Discussion Paper

No. 2014-11 | March 07, 2014
Values and Labor Force Participation in the Nordic Countries

Abstract

The Nordic countries are known for their success in combining an extensive welfare state with high labor force participation. This is explained by the origins of their welfare states that can be traced to a unique set of values and beliefs that emphasize the right of women to participate in the labor market. These values are currently shared by individuals born in other European countries of Nordic parents. Some possible causal explanations are proposed.

JEL Classification

J21 J22

Cite As

Axel Hall and Gylfi Zoega (2014). Values and Labor Force Participation in the Nordic Countries. Economics Discussion Papers, No 2014-11, Kiel Institute for the World Economy. http://www.economics-ejournal.org/economics/discussionpapers/2014-11

Assessment



Comments and Questions


Anonymous - Reader report
April 22, 2014 - 09:50

see attached file


Gylfi Zoega - Response to comments, 22 April 2014.
April 22, 2014 - 19:16

22 April 2014

We appreciate the comments of a reader of our paper “Values and Labor Force Participation in the Nordic Countries” and find them most useful in improving the paper.

Our responses to specific comments follow:

1. The review in the first section can be ...[more]

... made shorter. It was made long in the current version to make the case that beliefs and values matter for economic outcomes. Some of the references do not apply to the case of women’s labor force participation and can be removed, at least some of them. We appreciate the reader’s suggested additional references.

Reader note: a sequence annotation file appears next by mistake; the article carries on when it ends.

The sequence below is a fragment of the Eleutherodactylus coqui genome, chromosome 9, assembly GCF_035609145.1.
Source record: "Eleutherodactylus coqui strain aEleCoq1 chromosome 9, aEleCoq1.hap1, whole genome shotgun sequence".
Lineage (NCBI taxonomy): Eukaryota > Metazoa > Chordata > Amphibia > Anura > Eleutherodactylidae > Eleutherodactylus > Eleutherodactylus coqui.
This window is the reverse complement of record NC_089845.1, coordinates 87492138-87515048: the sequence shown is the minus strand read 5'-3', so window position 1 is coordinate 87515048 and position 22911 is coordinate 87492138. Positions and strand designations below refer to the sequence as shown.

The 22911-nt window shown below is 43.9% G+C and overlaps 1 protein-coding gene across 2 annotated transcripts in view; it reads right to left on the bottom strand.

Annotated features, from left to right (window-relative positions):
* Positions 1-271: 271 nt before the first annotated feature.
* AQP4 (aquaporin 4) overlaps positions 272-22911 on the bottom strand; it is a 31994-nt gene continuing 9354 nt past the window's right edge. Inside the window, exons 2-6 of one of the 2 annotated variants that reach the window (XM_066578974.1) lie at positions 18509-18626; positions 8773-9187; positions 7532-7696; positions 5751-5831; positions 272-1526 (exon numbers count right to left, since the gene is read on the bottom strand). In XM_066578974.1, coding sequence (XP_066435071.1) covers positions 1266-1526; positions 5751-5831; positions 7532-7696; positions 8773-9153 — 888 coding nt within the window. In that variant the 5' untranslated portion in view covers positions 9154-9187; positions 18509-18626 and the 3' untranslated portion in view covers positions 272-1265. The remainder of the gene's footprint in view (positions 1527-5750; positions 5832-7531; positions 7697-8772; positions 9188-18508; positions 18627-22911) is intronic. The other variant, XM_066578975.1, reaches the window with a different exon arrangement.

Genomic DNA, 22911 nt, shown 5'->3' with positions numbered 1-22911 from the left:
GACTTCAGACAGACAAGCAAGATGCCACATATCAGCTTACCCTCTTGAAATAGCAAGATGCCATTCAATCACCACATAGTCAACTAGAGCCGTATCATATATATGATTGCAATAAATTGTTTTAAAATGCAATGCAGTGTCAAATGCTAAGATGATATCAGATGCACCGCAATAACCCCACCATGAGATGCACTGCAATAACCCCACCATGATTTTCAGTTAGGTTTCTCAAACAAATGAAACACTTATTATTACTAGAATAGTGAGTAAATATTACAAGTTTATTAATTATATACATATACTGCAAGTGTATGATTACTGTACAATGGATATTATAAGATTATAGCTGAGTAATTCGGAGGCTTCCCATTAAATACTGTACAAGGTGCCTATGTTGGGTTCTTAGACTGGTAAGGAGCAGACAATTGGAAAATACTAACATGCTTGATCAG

Moving Section 8 – on the origins of values and beliefs regarding the participation of women in the labor market in the Nordic countries – to precede the current Section 3, that includes the representative agent model, may well improve the paper. We would in this case prefer to move Section 4 – on values in the history of the Nordic welfare state – and Section 5 – on values and institutions in these countries – to also precede the current Section 3. The structure of the paper would then be as follows: First an introduction, then a review of previous work on culture in economics; then the section on values in the history of the Nordic welfare state; then a section on values and institutions; followed by the section on the origins of these values; followed by the use of the representative agent model of labor supply to show that the Nordic values help explain the prediction error.

2. Regarding the choice of a model, the chosen model is quite standard and not picked for convenience. We find our observation that labor supply in a country is high in spite of high rates of taxation to be an interesting one. One response would be to add features into the model, such as subsidized child care. We do cite Ragan (2006) and Rogerson (2007) who make such attempts. We are happy to also cite Del Boca et al. (2009) and Pronzato (2009) also. Our point is that one then needs to explain why institutions differ in these countries: Why, for example, child care is more heavily subsidized.